Pleased to take any questions and again I thank you Nancy for the opportunity to share some thoughts on our legislation.
Nancy Watzmen: Well thank you. Yes, let’s go straight to the first caller.
Operator: Ladies and gentlemen if you would like to register a question, please press the 1 followed by the 4 on your telephone. You will hear a three-toned prompt to acknowledge your request. If your question has been answered and you’d like to withdraw, please press the 1 followed by the 3.
If you’re using a speakerphone, please lift your handset before entering your request. Our first question comes from the line of R726. Please go ahead.
Woman: Good morning Madame Speaker. Thank you so much.
Nancy Pelosi: Good morning.
(Audrey): Thank you so much for taking time to speak with us today and listen to our concerns. My name is (Audrey) and I’m joining in from Maine. Briefly, my chronic illness is such that my family is in financial ruin now and facing foreclosure due to the result of medical bills. We do have health insurance but are faced with an insane deductible and outrageous co pays that have led us to choose between our family’s one piece of security, our home, or our mental and physical health.
I’ve been fortunate enough to sit down on two recent conference calls with the elected representatives of both parties and neither have been able to answer my question in a way that is meaningful to me or my family. Right now especially we’re all hearing very different and sometimes alarming things from people on both side of the health care reform challenge.
And most recently it’s been claimed that the proposal that passed the senate finance committee would indeed sharply raise our family’s premiums. Very simply, Madame Speaker, can you tell me why I should lend my voice and support to the proposed health care reform when I cannot clearly find out what it means for me and hundreds of thousands of families like mine, whether it means more of the same or genuine relief from being pimped out to the insurance companies for profit?
Nancy Pelosi: Thank you (Audrey) for your question. Let me just - I don’t want to speak to what’s in the senate bill because we think our bill is much better then the senate bill but let me give you some hope as to what is on our side and what we will go to the conference table to fight for and I believe we’ll prevail on.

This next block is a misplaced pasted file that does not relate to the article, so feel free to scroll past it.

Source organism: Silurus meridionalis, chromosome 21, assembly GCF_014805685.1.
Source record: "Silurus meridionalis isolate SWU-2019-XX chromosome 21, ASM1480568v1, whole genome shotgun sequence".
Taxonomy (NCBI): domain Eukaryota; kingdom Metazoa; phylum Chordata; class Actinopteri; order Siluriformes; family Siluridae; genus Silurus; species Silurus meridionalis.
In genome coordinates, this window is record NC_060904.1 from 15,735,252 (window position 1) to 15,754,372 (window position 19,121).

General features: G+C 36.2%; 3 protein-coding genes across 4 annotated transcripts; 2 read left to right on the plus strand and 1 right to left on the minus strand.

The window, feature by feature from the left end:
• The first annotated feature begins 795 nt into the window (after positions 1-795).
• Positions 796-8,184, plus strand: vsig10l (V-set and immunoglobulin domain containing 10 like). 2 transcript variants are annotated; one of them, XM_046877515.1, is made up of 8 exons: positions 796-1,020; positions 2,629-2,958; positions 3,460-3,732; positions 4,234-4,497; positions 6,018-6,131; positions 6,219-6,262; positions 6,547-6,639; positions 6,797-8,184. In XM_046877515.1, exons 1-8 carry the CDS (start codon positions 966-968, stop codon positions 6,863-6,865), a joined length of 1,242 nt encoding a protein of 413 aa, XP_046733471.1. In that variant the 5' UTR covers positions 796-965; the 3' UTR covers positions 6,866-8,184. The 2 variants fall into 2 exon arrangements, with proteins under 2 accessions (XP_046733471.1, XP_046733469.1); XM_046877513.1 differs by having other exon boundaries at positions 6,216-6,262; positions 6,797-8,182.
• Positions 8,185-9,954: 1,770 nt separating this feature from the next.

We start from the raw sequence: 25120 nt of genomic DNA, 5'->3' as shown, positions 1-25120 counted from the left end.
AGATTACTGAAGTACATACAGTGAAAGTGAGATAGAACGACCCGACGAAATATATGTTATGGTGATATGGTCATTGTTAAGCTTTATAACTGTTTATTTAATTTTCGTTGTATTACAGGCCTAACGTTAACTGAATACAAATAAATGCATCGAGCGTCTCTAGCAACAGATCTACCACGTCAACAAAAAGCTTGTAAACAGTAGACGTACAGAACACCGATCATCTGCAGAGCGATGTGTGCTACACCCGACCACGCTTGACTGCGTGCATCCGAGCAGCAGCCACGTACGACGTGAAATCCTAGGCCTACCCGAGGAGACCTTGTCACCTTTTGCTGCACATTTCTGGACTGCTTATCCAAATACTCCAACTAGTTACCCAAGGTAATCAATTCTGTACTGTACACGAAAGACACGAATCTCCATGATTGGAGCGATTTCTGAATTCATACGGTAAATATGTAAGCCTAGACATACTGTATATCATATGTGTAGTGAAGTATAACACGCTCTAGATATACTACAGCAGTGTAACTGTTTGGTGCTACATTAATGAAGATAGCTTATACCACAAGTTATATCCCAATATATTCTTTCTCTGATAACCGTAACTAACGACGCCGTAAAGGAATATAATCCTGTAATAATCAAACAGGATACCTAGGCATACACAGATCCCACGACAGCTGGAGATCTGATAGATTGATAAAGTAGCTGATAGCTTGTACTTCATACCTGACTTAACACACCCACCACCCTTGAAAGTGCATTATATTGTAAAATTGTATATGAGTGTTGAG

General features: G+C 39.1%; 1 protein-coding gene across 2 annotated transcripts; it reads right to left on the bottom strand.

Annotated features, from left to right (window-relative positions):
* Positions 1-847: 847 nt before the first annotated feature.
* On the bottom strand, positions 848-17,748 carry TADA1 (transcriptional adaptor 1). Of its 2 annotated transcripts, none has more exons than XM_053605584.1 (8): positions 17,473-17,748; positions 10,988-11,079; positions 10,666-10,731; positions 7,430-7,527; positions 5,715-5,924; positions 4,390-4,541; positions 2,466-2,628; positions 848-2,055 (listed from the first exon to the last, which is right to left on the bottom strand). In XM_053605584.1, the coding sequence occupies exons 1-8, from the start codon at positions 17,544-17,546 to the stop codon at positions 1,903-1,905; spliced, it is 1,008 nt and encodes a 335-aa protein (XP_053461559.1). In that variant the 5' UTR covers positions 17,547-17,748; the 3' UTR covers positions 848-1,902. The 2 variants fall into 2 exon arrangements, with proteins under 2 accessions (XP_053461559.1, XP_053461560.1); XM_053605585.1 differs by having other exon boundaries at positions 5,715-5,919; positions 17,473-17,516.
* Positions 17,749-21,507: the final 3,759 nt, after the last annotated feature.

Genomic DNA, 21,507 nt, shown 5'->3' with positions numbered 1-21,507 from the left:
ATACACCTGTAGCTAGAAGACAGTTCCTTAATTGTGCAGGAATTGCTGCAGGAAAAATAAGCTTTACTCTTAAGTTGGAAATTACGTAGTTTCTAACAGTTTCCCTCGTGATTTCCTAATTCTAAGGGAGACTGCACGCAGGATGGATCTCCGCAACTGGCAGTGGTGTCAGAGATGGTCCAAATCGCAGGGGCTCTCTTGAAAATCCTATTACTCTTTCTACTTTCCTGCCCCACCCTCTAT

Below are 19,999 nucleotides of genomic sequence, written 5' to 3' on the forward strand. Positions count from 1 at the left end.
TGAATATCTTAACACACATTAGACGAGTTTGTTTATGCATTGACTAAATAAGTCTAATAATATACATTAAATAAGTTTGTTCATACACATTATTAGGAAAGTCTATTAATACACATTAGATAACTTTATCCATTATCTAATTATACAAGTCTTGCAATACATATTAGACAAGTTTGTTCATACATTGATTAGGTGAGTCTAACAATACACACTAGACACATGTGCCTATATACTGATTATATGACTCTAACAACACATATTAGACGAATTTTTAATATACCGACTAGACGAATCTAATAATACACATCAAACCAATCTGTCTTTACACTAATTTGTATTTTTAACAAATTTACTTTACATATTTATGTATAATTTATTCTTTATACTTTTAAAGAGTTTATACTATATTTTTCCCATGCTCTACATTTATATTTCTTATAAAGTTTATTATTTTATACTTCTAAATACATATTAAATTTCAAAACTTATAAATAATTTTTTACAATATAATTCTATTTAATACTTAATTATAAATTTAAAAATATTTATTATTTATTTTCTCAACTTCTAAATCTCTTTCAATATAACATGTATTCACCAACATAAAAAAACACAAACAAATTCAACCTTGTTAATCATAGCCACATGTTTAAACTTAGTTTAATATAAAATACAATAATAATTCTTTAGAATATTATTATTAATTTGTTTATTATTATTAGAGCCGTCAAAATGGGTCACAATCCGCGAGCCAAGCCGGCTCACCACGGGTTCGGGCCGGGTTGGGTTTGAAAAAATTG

It - I want to just put it in the conte- a little bigger context for a moment. But this - these insurance reforms, and they will include those that address your situation, are essential to how we go forward. No discrimination for preexisting conditions like diabetes, a heart condition or cancer. These are - all that I named are long term illnesses or chronic conditions.
No dropping your coverage because you become sick. No refusal to renew your coverage if you’ve paid in full and become ill. No more job loss or life decisions made based on loss of coverage. No need to change doctors or plans if you like the coverage you have.
Now here are the ones that - no co pays for preventive and wellness care. Now in your case, no excessive out-of-pocket expenses, deductibles or co pays. Yearly caps on what you pay. Yearly caps on what you pay. No yearly or lifetime cost caps on what insurance companies cover.
Now from what you have said it sounds to me like you have high deductible and out of pocket and that would be excluded. No excessive out-of-pocket expenses, deductibles or co pays because that makes it unaffordable therefore unaccessible (sic) - inaccessible to people.
And again, if - say - I know this is probably not your situation, but for someone who has - a person with a disability which is - would be similar to having a chronic disease ill- condition. I won’t say disease. You would have a cap on what you pay in but no yearly or lifetime cap on what your insurance companies cover.
So you would be protected in that way. And your case is one of the main reasons why we - the current system is totally unsustainable for America’s working families. The economic security that is undermined by high medical costs, you know, is related to your physical condition.